What to eat this Ramadan
Written by Oryx
Contrary to popular belief (and cravings after a long day of fasting), it’s not advisable to indulge in sugary, fatty foods during Suhoor or Iftar. It’s important to follow a diet similar to one’s non-Ramadan diet to avoid drastic weight gain or unhealthy side-effects. What’s more, Ramadan is all about modesty, discipline, and cleansing your body, and these foods and tips for healthy Ramadan eating will ensure optimal health during the Holy Month.
This meal is the key to sustained energy over the entire fasting day. Opt for slow-release complex carbohydrates like oats, wheat, beans, and lentils, and avoid diuretics like tea or coffee that actually sap the body’s water.
Here are a few Suhoor meal suggestions:
A bowl of porridge with milk, one slice of toast, and a handful of unsalted nuts. Wheat-based cereal with milk, a plain scone or crumpet, and an apple or banana; cheese then one teaspoon of jam with crackers or toast, and a handful of dried fruits.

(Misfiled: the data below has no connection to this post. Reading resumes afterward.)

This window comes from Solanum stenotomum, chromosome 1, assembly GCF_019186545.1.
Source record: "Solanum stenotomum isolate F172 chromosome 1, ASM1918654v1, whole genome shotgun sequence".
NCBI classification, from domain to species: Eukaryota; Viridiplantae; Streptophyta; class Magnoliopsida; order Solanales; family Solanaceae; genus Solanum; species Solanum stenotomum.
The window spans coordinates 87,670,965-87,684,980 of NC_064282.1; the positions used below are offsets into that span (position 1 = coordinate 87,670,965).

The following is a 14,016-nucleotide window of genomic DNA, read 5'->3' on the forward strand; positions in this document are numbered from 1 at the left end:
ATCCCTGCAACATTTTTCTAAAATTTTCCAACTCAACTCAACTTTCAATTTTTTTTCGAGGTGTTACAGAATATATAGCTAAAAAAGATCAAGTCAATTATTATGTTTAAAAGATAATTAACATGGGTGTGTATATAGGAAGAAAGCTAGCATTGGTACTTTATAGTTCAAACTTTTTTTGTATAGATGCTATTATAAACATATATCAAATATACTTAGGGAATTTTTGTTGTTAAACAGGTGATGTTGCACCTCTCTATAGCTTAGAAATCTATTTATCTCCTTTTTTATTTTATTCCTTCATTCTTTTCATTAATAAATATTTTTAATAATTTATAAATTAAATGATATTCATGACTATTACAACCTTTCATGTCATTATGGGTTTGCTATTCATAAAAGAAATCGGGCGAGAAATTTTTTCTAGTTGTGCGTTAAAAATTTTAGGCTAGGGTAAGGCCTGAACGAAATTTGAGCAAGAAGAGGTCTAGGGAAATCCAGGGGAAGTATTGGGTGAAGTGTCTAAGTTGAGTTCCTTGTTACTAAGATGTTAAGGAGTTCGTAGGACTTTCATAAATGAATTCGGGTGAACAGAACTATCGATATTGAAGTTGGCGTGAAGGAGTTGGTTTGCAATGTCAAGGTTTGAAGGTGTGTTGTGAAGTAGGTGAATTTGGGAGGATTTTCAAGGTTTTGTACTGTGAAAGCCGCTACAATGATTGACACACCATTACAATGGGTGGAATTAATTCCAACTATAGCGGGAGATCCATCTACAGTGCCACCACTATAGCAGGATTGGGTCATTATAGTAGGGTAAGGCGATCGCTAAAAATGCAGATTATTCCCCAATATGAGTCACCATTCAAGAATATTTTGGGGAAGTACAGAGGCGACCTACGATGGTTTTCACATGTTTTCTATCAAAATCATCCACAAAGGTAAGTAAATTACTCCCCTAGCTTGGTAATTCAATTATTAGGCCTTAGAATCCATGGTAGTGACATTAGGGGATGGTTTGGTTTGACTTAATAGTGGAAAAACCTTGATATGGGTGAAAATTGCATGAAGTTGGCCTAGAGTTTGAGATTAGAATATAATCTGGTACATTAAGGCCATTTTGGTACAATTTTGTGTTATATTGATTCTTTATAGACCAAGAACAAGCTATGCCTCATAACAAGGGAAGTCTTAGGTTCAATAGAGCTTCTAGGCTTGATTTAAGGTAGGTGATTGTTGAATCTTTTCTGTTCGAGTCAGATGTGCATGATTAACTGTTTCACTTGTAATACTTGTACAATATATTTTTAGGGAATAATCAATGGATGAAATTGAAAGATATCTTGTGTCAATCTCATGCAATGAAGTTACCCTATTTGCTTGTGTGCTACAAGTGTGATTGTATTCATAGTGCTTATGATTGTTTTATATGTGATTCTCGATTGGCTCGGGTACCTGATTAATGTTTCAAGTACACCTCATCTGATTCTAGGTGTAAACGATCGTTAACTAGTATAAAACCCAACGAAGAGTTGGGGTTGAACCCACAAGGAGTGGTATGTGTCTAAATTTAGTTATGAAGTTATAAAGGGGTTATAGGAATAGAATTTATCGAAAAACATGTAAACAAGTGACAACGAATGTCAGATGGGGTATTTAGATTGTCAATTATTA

After breaking your fast with dates for a burst of energy and milk or water for rehydration (and to fill you up so you don’t overeat), be sure to consume foods that are either shallow fried, baked or grilled. Raw fruits and veggies are great to soak up all the vitamins you missed out on over the day.
Here are a few Iftar meal suggestions:
pitta bread with chicken, salad, and hummus, and one or two pieces of baklava. Chicken with boiled rice, vegetable curry, and mixed salad, followed by fruit salad with single cream. Pasta cooked with vegetables and chicken or fish, and a slice of plain cake with custard.
All meal suggestions provided by NHS Choices